Agriculture secretary says no more trade aid after Trump raises possibility

By Jessie Higgins
President Donald Trump (R) said on Twitter that farmers would get more aid payments but Agriculture Secretary Sonny Perdue (L) said this week that more aid is unlikely. Photo by Kevin Dietsch/UPI
1 of 2 | President Donald Trump (R) said on Twitter that farmers would get more aid payments but Agriculture Secretary Sonny Perdue (L) said this week that more aid is unlikely. Photo by Kevin Dietsch/UPI | License Photo

EVANSVILLE, Ind., March 6 (UPI) -- Farmers were left bewildered this week after Agricultural Secretary Sonny Perdue reiterated that another round of trade aid payments this year was unlikely despite what the president has said.

The announcement, made at a House Agriculture Committee meeting Wednesday, came less than two weeks after President Donald Trump tweeted that if farmers needed aid before the administration's new trade deals are fully implemented, "that aid will be provided by the federal government."


The mixed messages have left farmers uncertain what the year will bring.

"I don't think we can plan on [trade aid] happening," said Scott VanderWal, a South Dakota soybean grower and the president of the South Dakota Farm Bureau. "We have to put our budgets together without it."

That means a lot of uncertainty will prevail within the farming community this year, VanderWal said.


Commodity prices remain low as trade with China has yet to resume in earnest. China has promised under the phase one deal to buy large quantities of American agricultural products -- $80 billion over the next two years-- but industry experts question whether it is capable of fulfilling the promise.

Early signs are not good.

The outbreak of coronavirus in China has dramatically slowed trade and reduced demand. The movement of goods in and out of ports is slow as workers stay home.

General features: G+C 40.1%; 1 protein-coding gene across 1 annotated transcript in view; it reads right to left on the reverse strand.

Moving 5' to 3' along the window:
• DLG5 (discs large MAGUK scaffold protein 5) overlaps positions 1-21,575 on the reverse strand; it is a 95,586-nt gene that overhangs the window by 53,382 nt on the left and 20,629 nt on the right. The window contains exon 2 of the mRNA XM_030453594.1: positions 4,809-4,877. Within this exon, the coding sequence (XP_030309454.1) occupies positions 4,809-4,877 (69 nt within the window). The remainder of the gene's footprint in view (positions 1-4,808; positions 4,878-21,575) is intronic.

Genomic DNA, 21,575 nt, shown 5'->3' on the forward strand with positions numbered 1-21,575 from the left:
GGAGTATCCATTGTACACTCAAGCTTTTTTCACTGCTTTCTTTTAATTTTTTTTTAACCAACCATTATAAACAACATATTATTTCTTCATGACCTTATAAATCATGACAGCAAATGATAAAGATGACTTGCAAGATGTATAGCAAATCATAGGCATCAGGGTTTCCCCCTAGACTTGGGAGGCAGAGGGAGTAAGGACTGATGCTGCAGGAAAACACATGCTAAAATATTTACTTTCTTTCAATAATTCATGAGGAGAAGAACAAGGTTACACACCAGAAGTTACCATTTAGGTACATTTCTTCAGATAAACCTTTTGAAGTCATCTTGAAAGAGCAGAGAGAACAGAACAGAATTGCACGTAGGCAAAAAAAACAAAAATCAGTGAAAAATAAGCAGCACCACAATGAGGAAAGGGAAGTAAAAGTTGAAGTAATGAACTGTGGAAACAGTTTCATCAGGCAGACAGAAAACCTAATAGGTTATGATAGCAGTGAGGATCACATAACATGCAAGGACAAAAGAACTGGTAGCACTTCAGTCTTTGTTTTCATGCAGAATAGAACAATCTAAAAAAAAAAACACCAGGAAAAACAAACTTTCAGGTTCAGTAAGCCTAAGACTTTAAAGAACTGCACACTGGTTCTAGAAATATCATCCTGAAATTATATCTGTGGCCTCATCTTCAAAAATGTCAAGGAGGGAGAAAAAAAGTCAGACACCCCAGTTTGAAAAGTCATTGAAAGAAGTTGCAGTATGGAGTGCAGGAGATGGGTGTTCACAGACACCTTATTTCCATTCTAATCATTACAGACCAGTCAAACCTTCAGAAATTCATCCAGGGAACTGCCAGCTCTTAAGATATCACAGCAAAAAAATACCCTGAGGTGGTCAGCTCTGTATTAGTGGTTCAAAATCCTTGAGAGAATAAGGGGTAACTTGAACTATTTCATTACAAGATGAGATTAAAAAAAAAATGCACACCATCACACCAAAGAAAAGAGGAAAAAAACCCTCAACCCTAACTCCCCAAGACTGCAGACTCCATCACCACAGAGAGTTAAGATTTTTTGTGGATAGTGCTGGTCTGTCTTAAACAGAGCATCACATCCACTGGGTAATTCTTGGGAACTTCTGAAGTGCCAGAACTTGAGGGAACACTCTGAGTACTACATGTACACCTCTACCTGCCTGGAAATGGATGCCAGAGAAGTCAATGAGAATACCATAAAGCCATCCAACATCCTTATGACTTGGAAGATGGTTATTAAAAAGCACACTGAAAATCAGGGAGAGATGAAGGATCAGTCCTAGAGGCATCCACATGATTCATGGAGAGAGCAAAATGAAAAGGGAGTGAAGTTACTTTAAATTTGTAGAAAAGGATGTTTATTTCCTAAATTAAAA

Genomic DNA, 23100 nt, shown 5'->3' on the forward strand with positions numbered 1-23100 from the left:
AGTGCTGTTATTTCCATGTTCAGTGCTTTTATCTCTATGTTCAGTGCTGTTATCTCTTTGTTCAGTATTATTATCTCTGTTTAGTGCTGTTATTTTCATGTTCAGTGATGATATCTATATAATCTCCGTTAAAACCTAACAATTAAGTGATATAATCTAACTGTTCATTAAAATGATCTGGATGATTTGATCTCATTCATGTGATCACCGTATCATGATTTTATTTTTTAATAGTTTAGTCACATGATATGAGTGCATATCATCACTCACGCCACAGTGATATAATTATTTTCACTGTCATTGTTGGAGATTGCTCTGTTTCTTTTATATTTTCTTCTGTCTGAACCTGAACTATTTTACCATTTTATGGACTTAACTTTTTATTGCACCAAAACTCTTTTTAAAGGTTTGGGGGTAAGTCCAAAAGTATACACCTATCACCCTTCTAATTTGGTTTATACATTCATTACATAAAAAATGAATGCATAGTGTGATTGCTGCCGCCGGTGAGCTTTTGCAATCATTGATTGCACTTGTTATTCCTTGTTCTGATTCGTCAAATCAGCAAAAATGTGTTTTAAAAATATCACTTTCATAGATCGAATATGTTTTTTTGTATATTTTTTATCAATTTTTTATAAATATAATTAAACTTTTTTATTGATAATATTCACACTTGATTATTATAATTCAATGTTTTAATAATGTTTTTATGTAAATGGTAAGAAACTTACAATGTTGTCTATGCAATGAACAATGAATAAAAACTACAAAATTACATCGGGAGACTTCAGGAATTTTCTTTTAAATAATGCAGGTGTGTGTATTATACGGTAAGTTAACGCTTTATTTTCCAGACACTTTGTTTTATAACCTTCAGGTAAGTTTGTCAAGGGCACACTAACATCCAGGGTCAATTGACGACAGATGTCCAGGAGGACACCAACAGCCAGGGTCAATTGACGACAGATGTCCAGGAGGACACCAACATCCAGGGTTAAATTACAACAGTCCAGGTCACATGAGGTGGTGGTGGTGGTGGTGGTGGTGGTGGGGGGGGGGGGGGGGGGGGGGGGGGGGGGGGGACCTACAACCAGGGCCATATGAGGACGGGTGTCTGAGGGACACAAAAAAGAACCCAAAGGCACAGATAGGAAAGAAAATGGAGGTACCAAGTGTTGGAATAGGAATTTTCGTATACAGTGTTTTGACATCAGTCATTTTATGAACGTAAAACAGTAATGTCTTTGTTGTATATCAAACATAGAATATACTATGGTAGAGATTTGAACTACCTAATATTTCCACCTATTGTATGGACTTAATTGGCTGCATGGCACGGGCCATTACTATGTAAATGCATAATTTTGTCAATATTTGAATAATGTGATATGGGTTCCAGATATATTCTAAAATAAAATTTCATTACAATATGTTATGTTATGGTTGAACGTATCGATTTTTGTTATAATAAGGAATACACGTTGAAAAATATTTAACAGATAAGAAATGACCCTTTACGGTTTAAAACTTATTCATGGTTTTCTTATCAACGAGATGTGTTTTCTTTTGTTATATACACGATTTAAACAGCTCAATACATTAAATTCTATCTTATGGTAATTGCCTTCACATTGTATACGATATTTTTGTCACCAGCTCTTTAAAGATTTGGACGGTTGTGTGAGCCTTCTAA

"We've still not made one real sale [of soybeans] to China," said Mark Watne, president of the North Dakota Farmers Union.

It could be some time before China makes a large soybean purchase, Watne said. The phase one deal stipulates that China will make purchases based on market considerations. Currently, Brazilian soybeans are cheaper.

China might increase purchases of other agricultural products, such as dairy, meat and fresh produce, but that also is unclear. And until the coronavirus threat passes and normal trade resumes, little will be moving in and out of the country.

"Is the trade situation solved? It doesn't appear to be," said Mike Stranz, policy director for the National Farmers Union. "And if it isn't, why are we turning away from trade aid this year?"


The Trump administration has given farmers roughly $28 billion in assistance since the trade war with China began in summer 2018. High retaliatory tariffs on farm goods severely reduced trade between the two countries, causing commodity prices to plummet and leaving some goods -- like soybeans -- sitting in farm grain bins waiting for a buyer.

"The [Market Facilitation Program] payments made quite a difference for a lot of us," soybean grower VanderWal said. "For some, it was the difference between making a profit or not. For some, it just made the loss smaller. It might have kept some people in business."

Farms struggled despite the aid, he said. Farm bankruptcies in 2019 rose 20 percent, according to the American Farm Bureau Federation.

"The phase one deal is a good sign," said Josh Gackle, a soybean grower in North Dakota. "But now we really need the beans to start moving. Prior to 2018, 70 percent of North Dakota's soybeans went to China. We need the ships to start moving. And that's not happening yet."

Despite Perdue's comments, Stranz said he believes that -- unless China suddenly starts making large purchases before summer -- the Trump administration will offer more trade assistance.


"The [United States Department of Agriculture] has to be a little more sensitive to making announcements that may or may not impact the market," Stranz said.

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